San Diego Untion-Tribune: Sleuth’s detective work is a mission of the heart
By John Wilkens
STAFF WRITER | November 11, 2007 | See the full article here
Richard Kates grew up in San Diego wanting to know more about the uncle he was named after but never met.
He knew the uncle was killed during World War II, flying in a B-24 on a bombing run. He knew the uncle had only one or two missions left before he could go home.
“I remember my mom and dad speaking about him and his sacrifice,” said Kates, a police officer who now lives in Tucson. “There was a balsa model of a B-24 in our household that I recall having.”
But that was about it. And this time of year, around Veteran’s Day, it was never enough.
Kates hired William Beigel, a private detective of sorts who specializes in military mysteries. He lives in Torrance and for the past 10 years has been tracking down information about war veterans.
Beigel combed various archives and found a report describing how the B-24 was hit by anti-aircraft fire on Oct. 3, 1944, during a raid on a Japanese refinery in Borneo. Only the tail-gunner parachuted out before the flaming plane went down in the jungle.
Beigel found a hand-drawn map with a black diamond marking where the bomber crashed. And he found a copy of a letter sent six years later to Mr. and Mrs. Harry Kates in National City, explaining that their son’s body would never be recovered – never brought home for a funeral.
The letter promised that a memorial flag would be following soon in the mail. “This flag is the symbol of our country, in whose fibre is entwined the love and devotion of thousands of men such as your son,” the letter said.
For Kates, the package he got from Beigel gave shape to the family ghost. “Primarily I wanted to learn about his final mission, and what had happened,” he said. “It brought more closure than just knowing he was killed in the war.”
Closure – Beigel hears that word a lot. About 16 million Americans served during World War II, and some 400,000 were killed. For those who survived, the march of time, stretching now across six decades, is having its way. Veterans are dying at a rate of about 1,000 a day.
Many take their stories with them to the grave. The Greatest Generation is a famously tight-lipped one. Many refused to talk about what they did and saw.
That leaves a vacuum that some relatives are increasingly eager to fill. Some go to military reunions and talk to veterans who served with their fathers (or brothers or uncles). Some join support groups such as the American World War II Orphans Network. And some turn to sleuths like Beigel.
Beigel, 49, writes and negotiates contracts for a company that specializes in airport security and railroad management. He grew up listening to his father talk about a cousin who had disappeared in 1943 on a B-17. “It was a mystery in the family forever,” he said.
Already a World War II buff, he decided about 10 years ago to figure out what happened to the cousin. He started digging through government records, mastering the maze of bureaucracy and its arcane rules and acronyms. What had been a hobby became a side business, run from a cubbyhole in his kitchen.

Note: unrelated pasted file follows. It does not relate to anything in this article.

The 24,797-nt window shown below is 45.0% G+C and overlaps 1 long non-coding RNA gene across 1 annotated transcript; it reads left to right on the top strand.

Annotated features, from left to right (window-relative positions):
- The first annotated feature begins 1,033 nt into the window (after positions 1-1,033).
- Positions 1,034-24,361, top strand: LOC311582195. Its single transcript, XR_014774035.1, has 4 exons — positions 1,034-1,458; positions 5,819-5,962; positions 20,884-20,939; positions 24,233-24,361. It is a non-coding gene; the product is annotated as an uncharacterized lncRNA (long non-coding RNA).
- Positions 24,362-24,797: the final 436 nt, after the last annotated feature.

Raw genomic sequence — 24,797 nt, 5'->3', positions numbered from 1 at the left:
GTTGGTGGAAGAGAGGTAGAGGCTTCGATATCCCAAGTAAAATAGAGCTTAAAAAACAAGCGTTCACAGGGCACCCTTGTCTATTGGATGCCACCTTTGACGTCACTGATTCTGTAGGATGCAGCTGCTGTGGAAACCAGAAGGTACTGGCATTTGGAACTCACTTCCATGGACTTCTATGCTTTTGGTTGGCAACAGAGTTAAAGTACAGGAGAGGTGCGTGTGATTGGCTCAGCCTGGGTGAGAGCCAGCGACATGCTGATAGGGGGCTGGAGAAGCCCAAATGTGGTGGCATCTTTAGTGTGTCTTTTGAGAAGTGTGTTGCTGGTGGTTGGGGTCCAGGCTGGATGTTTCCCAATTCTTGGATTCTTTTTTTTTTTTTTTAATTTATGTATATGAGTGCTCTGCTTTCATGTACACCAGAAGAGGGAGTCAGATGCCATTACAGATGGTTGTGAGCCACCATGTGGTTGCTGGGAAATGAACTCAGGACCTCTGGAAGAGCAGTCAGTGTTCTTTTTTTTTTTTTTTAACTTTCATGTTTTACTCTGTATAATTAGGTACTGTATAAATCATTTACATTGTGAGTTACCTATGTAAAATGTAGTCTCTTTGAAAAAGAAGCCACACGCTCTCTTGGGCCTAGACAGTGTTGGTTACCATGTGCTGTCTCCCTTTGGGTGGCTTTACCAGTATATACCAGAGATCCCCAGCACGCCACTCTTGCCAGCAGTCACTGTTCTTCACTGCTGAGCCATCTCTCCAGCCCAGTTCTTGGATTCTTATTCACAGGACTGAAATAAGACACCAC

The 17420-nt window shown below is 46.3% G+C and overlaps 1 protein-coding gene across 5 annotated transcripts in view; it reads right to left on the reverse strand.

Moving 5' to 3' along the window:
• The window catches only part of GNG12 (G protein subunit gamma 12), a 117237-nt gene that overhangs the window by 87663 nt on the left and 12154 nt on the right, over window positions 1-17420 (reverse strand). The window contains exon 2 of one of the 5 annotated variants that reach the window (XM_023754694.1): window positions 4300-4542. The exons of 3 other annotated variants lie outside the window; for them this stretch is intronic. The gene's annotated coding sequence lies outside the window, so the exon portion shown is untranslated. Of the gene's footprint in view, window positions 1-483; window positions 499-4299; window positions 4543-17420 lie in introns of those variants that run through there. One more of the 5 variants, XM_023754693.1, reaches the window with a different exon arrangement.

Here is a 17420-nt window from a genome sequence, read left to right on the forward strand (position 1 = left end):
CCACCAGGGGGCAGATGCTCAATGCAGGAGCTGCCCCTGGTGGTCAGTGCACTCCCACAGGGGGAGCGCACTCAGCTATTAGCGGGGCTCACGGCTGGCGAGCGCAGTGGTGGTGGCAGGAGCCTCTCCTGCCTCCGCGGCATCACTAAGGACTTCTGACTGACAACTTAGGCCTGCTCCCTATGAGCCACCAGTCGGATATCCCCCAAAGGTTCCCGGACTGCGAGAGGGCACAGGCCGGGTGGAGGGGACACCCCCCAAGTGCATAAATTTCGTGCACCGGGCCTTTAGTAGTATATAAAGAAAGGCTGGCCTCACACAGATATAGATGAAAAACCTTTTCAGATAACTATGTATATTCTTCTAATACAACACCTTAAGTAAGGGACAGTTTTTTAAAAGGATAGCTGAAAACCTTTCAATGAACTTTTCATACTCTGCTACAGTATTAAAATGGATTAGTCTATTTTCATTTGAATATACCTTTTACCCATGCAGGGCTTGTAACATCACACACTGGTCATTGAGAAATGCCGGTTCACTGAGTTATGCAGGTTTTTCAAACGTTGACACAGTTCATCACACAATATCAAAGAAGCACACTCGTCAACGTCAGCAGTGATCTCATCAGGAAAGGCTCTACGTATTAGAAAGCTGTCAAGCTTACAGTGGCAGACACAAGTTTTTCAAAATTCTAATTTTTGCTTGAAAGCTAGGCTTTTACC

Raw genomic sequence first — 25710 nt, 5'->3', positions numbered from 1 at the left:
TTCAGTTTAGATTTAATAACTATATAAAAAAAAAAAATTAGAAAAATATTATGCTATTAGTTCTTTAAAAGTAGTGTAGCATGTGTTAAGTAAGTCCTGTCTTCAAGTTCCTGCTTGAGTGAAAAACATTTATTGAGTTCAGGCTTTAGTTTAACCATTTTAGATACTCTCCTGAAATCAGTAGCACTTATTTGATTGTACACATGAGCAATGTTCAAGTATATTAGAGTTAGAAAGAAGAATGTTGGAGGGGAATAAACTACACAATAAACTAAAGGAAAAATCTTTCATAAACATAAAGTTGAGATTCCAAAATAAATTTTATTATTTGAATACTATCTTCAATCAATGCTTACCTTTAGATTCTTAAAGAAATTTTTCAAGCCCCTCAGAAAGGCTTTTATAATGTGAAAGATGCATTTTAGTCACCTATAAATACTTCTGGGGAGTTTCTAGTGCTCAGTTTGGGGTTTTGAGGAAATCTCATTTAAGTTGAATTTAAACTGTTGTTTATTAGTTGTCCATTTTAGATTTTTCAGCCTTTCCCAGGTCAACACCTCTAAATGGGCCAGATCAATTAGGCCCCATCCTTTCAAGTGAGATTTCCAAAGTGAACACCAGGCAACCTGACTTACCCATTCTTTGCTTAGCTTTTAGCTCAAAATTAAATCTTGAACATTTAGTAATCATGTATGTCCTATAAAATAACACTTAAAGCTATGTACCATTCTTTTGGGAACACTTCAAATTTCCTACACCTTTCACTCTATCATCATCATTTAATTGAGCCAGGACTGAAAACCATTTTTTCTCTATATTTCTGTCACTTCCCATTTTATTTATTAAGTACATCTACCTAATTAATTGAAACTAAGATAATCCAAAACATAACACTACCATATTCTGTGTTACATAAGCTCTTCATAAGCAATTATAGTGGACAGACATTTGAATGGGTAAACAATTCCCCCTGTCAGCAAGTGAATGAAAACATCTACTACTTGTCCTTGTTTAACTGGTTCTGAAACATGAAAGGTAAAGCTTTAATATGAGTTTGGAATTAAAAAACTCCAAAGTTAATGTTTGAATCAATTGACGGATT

The cousin, he learned, died in a crash while his unit was being deployed to England from the East Coast. Two other planes went down at the same time. Turns out they never should have left the ground because of the weather, Beigel said.
He shared his findings with his dad, and got his first taste of what it means to people to fill a gap in the family history.
“During the war, casualty information was very sparse in terms of what they told the next of kin,” Beigel said. “Unless a buddy came back and told them what happened, it was usually just a telegram that said ‘Missing in action in the Philippines’ or ‘Killed in Germany.’ It wasn’t much to go on.”
He has now handled about 1,000 cases, working with people from all across the country, including several with San Diego ties. Most of his clients are relatives of the veterans. But sometimes there are other connections.
Right now he’s working for a man who, as a boy, saw a B-17 crash into a mountain in Wales in September 1943. The man wants information about all 10 of the crew members who perished in the crash, so he can build a monument there.
Paul Edlund hired him to do research for an autobiography about war and fate. Edlund, a co-pilot on a B-24, was injured in a bombing mission in 1944. The next day, while he was recovering in the hospital, the rest of the crew got sent out again. They died when the plane was shot down.
Another client was visiting an Air Force base in Texas when she came across, in a trash can, a photo of four aviators. She hired Beigel to learn more about them.
And the Rotary Club in Brownsville, Texas, has asked him to prepare a proposal for researching all 98 of that city’s World War II dead.
Some cases can be researched in a couple of weeks; some take more than a year. The average is four to six months. He typically charges between $150 and $250 a case. (More information is available at his Web site, ww2usakilledmissingpow.com (updated: ww2research.com).
His real reward, he said, “is helping people understand what happened. Some of the files I come across include letters that are so achingly personal. It brings you right back to the day in 1944 when grandma wrote, ‘Can’t you tell me anything else? Our hearts have been broken.’ ”
Some mysteries are more wrenching than others. One client was a woman whose father had died without ever sharing anything about his service. It turned out he’d been in a B-24 over Hungary when enemy fire punched a hole in the plane. He grabbed the leg of a bombardier, trying to keep him from being sucked out. He was left holding just the guy’s boot.
“No wonder he didn’t want to talk about it,” Beigel said. “He probably thought about that boot every day of the rest of his life.”